A Superior Court justice has denied a request to overturn the conviction of a Friendship man serving a 40-year sentence at the Maine State Prison for shooting a 30-year-old woman to death in 2005.

Douglas A. Dyer, 35, was convicted March 3, 2006, of murdering Allison Small of Vinalhaven and attempting to kill her husband, Brandon Small, on Jan. 28, 2005. He recently filed a motion seeking to overturn his conviction, arguing his lawyer was ineffective in representing him.

Superior Court Justice A. Mark Horton denied the petition for post-conviction review in an order and judgment filed Feb. 2 at Knox County Superior Court. In the judgment, he said Dyer failed to prove that Peterson’s assistance as counsel was ineffective or that the outcome of the trial would have been changed if Peterson had taken another course of action.

A post-conviction hearing was held Jan. 29 at Knox County Superior Court on the matter. Testifying from the Maine State Prison via video-conferencing technology, Dyer said his lawyer, Steven Peterson of West Rockport, should have done more to demonstrate that the shooting was not at point blank range or execution style.

Dyer was convicted of shooting Small. Her husband was a witness in the case. Shortly before her death, Small had confessed to her husband that she’d had an affair with Dyer. She decided to meet with Dyer at her place of business, Vinalhaven Transportation at 61 New County Road in Rockland, one last time to end the relationship. Her husband waited outside in the van while she talked with Dyer inside the building.

The husband would later testify in court that he heard a scream and a gunshot from inside the building and saw his wife come running out of the building without her shoes and toward the van about 15 feet away. He said he saw Dyer emerge from the building with a high-powered rifle and shoot Small. She slumped to the ground. Dyer then shot at the husband, grazing his head, according to testimony in court. Her husband heard a fourth gunshot. Small was found to have died from gunshots. She was wounded in the wrist, back and abdomen.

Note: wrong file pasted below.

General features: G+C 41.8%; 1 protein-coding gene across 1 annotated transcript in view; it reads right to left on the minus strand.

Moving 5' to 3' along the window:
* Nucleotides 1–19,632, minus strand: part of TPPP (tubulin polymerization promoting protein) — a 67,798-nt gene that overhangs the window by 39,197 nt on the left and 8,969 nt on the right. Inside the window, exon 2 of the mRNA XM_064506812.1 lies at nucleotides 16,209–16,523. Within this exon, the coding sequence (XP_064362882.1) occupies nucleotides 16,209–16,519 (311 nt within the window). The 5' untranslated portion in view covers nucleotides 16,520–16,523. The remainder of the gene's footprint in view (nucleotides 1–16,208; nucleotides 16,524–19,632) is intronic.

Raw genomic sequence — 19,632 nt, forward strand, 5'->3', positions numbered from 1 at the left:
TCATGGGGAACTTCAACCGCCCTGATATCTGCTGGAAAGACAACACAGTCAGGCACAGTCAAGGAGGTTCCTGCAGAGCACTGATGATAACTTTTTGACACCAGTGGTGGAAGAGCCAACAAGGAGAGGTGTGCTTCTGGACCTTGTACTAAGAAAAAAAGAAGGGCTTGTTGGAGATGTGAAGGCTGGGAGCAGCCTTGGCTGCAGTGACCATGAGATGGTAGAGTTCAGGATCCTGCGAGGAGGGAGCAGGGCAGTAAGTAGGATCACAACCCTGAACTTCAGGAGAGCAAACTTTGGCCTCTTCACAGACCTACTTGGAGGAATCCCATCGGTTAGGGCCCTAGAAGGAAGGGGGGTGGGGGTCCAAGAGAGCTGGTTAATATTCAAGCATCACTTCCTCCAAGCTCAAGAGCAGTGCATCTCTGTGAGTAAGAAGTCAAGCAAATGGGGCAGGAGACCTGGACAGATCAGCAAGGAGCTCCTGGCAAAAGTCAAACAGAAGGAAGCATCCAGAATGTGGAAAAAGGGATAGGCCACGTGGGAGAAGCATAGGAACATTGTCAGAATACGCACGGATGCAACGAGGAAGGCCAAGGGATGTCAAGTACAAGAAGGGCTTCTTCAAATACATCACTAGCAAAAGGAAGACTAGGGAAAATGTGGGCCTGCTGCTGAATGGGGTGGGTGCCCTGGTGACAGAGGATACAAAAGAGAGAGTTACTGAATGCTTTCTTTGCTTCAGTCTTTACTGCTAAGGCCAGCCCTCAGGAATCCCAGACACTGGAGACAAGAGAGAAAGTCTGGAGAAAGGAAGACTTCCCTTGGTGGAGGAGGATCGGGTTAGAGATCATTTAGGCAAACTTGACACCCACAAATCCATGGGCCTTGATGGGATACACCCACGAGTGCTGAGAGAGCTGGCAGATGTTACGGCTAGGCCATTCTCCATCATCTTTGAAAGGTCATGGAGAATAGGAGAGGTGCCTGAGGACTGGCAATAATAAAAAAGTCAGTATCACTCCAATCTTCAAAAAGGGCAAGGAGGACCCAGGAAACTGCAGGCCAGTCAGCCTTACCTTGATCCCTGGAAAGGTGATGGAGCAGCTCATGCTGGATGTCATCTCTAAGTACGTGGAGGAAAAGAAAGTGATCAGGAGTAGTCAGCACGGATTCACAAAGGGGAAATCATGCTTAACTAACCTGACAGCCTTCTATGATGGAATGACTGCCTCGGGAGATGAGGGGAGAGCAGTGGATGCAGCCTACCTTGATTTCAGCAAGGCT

Dyer argued in court that the shooting of Allison Small was accidental. “He testified the fourth and last shot was a ‘warning shot’ fired to threaten but not kill Brandon Small,” the court document states.

In his motion, Dyer argued his attorney failed to have the case investigated properly, failed to call expert witnesses, and was ineffective.

“The record does not indicate any shortcoming in attorney Peterson’s investigation,” Horton wrote in his judgment.

At the hearing, Peterson, who has extensive trial experience defending those accused of murder, testified about his handling of the case.

Peterson said the jury visited the scene of the shooting and knew how small an area it was. Reached by phone after the hearing, Peterson said it was clear Dyer was close to Small at the time of the shooting. Dyer argued it was a critical issue whether he shot her from 15 feet away or walked up to her and shot her at point blank range.

The attorney said after the hearing that he did not answer all of the criticisms from Dyer in testimony because many would be addressed in the file, which the judge would review.